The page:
Utkara, Utkāra: 12 definitions

Introduction:

Utkara means something in Jainism, Prakrit, Hinduism, Sanskrit, the history of ancient India. If you want to know the exact meaning, history, etymology or English translation of this term then check out the descriptions on this page. Add your comment or reference to a book if you want to contribute to this summary article.

In Jainism

General definition (in Jainism)

Source: Encyclopedia of Jainism: Tattvartha Sutra 5: The category of the non-living

Utkara (उत्कर) refers to one of the six types of division (bheda) according to the 2nd-century Tattvārthasūtra 5.24.—What is the meaning of utkara? Sawdust created by sawing a piece of wood is called utkara.

General definition book cover
context information

Jainism is an Indian religion of Dharma whose doctrine revolves around harmlessness (ahimsa) towards every living being. The two major branches (Digambara and Svetambara) of Jainism stimulate self-control (or, shramana, ‘self-reliance’) and spiritual development through a path of peace for the soul to progess to the ultimate goal.

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India history and geography

Source: Cologne Digital Sanskrit Dictionaries: Indian Epigraphical Glossary

Utkara.—(IE 8-5), probably, minor taxes; but see kāru-kara. Cf. upakara, nikara, etc. But see also Ghoshal, H. Rev. Syst., p. 47. Note: utkara is defined in the “Indian epigraphical glossary” as it can be found on ancient inscriptions commonly written in Sanskrit, Prakrit or Dravidian languages.

India history book cover
context information

The history of India traces the identification of countries, villages, towns and other regions of India, as well as royal dynasties, rulers, tribes, local festivities and traditions and regional languages. Ancient India enjoyed religious freedom and encourages the path of Dharma, a concept common to Buddhism, Hinduism, and Jainism.

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Languages of India and abroad

Sanskrit dictionary

Source: DDSA: The practical Sanskrit-English dictionary

Utkara (उत्कर).—See under उत्कॄ (utkṝ).

Derivable forms: utkaraḥ (उत्करः).

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Utkara (उत्कर).—a. (-rā, -rī f.) [कॄ-अप् (kṝ-ap)] That which piles or throws up or raises.

-raḥ 1 A heap, multitude; नखांशूत्करः (nakhāṃśūtkaraḥ) Kirātārjunīya 8.5.

2) A pile, stack.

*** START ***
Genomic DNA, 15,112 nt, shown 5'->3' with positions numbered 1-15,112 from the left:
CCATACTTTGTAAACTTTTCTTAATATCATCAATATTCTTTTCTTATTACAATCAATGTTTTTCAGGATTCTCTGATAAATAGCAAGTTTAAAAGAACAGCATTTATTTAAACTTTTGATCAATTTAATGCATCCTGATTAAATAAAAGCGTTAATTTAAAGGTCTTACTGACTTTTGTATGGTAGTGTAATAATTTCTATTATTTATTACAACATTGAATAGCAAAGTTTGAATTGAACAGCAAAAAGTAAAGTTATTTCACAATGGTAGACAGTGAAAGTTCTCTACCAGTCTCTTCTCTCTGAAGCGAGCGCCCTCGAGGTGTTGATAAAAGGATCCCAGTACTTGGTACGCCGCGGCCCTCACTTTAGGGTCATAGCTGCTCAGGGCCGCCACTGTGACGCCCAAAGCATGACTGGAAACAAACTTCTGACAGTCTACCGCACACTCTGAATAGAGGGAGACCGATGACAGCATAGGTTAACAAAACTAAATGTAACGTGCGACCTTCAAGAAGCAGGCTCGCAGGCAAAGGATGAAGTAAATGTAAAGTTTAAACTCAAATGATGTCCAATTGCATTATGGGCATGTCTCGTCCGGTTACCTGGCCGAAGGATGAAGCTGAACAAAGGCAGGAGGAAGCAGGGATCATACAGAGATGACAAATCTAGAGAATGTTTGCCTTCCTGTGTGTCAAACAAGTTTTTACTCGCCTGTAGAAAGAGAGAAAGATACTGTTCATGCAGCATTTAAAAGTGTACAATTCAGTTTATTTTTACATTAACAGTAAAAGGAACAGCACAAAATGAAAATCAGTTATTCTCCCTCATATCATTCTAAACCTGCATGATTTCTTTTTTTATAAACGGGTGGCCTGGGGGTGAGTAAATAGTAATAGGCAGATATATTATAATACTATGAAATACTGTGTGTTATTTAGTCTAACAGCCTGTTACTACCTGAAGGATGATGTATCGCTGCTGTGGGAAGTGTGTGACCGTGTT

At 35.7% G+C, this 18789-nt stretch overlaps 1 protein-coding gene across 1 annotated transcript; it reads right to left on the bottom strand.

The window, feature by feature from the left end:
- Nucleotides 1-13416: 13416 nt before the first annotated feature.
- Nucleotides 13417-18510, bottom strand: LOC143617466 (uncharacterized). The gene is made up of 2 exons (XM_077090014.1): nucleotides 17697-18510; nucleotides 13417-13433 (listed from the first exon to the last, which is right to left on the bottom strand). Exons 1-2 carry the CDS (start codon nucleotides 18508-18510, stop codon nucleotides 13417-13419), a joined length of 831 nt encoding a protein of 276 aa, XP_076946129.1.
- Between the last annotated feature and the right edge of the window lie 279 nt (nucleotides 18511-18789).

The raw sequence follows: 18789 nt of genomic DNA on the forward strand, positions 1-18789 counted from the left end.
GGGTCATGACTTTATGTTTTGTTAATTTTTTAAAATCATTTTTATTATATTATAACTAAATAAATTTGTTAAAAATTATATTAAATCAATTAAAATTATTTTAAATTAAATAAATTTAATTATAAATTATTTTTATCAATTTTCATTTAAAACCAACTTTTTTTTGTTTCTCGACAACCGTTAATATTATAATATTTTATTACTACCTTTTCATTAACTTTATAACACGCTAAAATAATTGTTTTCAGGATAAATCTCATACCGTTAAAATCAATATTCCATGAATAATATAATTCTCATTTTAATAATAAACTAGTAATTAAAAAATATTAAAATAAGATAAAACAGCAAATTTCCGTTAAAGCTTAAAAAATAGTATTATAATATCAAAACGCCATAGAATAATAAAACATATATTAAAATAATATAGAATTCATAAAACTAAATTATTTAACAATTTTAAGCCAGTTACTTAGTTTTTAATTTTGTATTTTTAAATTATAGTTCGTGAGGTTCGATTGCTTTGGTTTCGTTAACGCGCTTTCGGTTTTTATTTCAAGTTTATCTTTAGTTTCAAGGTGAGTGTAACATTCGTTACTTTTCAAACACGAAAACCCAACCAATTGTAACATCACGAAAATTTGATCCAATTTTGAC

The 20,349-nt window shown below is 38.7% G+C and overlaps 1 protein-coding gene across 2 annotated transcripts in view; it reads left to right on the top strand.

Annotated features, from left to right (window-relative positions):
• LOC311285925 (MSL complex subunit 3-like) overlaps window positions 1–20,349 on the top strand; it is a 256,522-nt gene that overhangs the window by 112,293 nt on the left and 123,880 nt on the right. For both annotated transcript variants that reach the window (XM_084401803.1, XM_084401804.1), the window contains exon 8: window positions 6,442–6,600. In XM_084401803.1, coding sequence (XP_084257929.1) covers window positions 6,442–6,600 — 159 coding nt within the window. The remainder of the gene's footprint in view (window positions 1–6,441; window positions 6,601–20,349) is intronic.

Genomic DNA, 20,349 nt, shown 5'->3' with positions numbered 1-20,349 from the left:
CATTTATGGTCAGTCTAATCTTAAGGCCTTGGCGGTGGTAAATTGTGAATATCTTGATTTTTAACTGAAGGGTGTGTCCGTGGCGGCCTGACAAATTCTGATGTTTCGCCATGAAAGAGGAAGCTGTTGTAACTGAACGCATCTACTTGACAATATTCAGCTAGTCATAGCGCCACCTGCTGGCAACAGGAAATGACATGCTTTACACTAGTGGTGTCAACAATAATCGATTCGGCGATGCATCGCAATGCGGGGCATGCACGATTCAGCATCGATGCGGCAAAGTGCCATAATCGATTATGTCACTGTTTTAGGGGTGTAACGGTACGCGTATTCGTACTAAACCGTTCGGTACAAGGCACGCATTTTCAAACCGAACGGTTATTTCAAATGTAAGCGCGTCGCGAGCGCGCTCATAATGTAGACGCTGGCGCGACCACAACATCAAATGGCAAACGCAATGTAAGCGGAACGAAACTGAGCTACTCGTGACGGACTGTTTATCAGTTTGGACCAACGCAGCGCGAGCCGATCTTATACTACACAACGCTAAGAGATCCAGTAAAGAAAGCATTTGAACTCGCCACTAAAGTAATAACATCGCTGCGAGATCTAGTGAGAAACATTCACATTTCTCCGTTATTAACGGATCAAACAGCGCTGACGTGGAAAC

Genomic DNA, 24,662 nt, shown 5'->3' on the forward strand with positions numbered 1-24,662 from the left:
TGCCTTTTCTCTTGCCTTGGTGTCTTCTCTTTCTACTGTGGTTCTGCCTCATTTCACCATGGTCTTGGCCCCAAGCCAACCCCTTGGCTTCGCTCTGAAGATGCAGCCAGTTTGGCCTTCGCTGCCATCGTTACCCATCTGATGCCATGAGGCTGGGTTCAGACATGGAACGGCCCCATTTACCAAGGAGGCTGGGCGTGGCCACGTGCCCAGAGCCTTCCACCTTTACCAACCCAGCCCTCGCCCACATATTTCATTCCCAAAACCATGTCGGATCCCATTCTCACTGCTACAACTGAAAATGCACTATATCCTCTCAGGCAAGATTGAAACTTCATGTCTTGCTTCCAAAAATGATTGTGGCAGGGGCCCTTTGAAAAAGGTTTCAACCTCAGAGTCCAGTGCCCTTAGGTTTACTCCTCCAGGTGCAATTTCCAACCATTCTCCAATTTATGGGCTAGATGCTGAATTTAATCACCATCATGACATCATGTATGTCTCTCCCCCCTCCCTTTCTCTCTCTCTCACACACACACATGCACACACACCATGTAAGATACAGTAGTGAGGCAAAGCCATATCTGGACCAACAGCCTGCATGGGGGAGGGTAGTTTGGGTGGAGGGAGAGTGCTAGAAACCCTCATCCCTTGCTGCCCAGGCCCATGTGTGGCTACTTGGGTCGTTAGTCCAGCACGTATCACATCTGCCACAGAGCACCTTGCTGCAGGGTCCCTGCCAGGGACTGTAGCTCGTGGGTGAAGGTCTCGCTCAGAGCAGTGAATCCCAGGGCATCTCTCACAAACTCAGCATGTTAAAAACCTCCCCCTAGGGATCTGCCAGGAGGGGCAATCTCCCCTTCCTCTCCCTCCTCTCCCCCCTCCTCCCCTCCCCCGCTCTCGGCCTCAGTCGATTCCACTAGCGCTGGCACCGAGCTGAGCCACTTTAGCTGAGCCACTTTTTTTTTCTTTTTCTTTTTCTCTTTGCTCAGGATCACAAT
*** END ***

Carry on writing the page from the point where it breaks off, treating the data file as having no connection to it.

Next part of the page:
3) Rubbish, what is thrown up (mūṣikotkara) Mṛcchakaṭika 3.

4) A bunch (as of flowers); पादपान्कुसुमोत्करान् (pādapānkusumotkarān) Rām.2.55.3.; Bhāgavata 7.1.69.

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Utkāra (उत्कार).—[kṝ-ghañ kṝ dhānye P.III.3.3]

1) Winnowing corn.

2) Piling up corn. उत्कारेण धान्यानामनभीष्टपरिग्रहाः (utkāreṇa dhānyānāmanabhīṣṭaparigrahāḥ) Bk.

3) One who sows corn.

Derivable forms: utkāraḥ (उत्कारः).

Source: Cologne Digital Sanskrit Dictionaries: Shabda-Sagara Sanskrit-English Dictionary

Utkara (उत्कर).—mfn.

(-raḥ-rā-rī-raṃ) 1. What lifts or raises. 2. What piles or heaps, what makes up. m.

(-raḥ) A heap, a pile, a stack, &c. E. ut up, and kara what makes, from kṛ and ṭa or ap aff.

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Utkāra (उत्कार).—m.

(-raḥ) 1. Winnowing corn. 2. Piling it up. E. ut up, and kṝ to scatter, ghañ aff.

Source: Cologne Digital Sanskrit Dictionaries: Benfey Sanskrit-English Dictionary

Utkara (उत्कर).—i. e. ud-kṛ10 + a, m. A heap, plenty, [Rāmāyaṇa] 6, 79, 38.

Source: Cologne Digital Sanskrit Dictionaries: Cappeller Sanskrit-English Dictionary

Utkara (उत्कर).—[masculine] what is dug up, rubbish; pile, heap, multitude.

Source: Cologne Digital Sanskrit Dictionaries: Monier-Williams Sanskrit-English Dictionary

1) Utkara (उत्कर):—[=ut-kara] a etc. See ut-√kṝ.

2) Utkāra (उत्कार):—[=ut-kāra] a etc. See ut-kṝ.

3) Utkara (उत्कर):—[=ut-kara] [from ut-kṝ] b m. anything dug out or scattered upwards, rubbish, [Aitareya-brāhmaṇa; Śatapatha-brāhmaṇa; Kātyāyana-śrauta-sūtra; Āśvalāyana-śrauta-sūtra; Mṛcchakaṭikā] etc.

4) [v.s. ...] a heap, multitude, [Mahābhārata; Rāmāyaṇa; Kathāsaritsāgara] etc.

5) [v.s. ...] sprawling, [Bhāvaprakāśa i, 138.]

6) Utkāra (उत्कार):—[=ut-kāra] [from ut-kṝ] b m. piling up (corn), [Pāṇini; Bhaṭṭi-kāvya]

Source: Cologne Digital Sanskrit Dictionaries: Yates Sanskrit-English Dictionary

1) Utkara (उत्कर):—[utka-ra] (raḥ) 1. m. A heap; heaping.

2) Utkāra (उत्कार):—[utkā+ra] (raḥ) 1. m. Winnowing corn.

Source: DDSA: Paia-sadda-mahannavo; a comprehensive Prakrit Hindi dictionary (S)

Utkara (उत्कर) in the Sanskrit language is related to the Prakrit words: Ukkara, Ukkera.

[Sanskrit to German]

Utkara in German

context information

Sanskrit, also spelled संस्कृतम् (saṃskṛtam), is an ancient language of India commonly seen as the grandmother of the Indo-European language family (even English!). Closely allied with Prakrit and Pali, Sanskrit is more exhaustive in both grammar and terms and has the most extensive collection of literature in the world, greatly surpassing its sister-languages Greek and Latin.

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Kannada-English dictionary

Source: Alar: Kannada-English corpus

Utkara (ಉತ್ಕರ):—

1) [noun] a heap; a multitude; a pile.

2) [noun] the act of splitting.

3) [noun] the tree Anogeissus latifolia (=Conocarpus latifolia) of Combretaceae family; axle wood; (?).

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Utkāra (ಉತ್ಕಾರ):—

1) [noun] the act of blowing the chaff from grain by wind or a forced current of air; winnowing; winnow.

2) [noun] heaping up of grains.

context information

Kannada is a Dravidian language (as opposed to the Indo-European language family) mainly spoken in the southwestern region of India.

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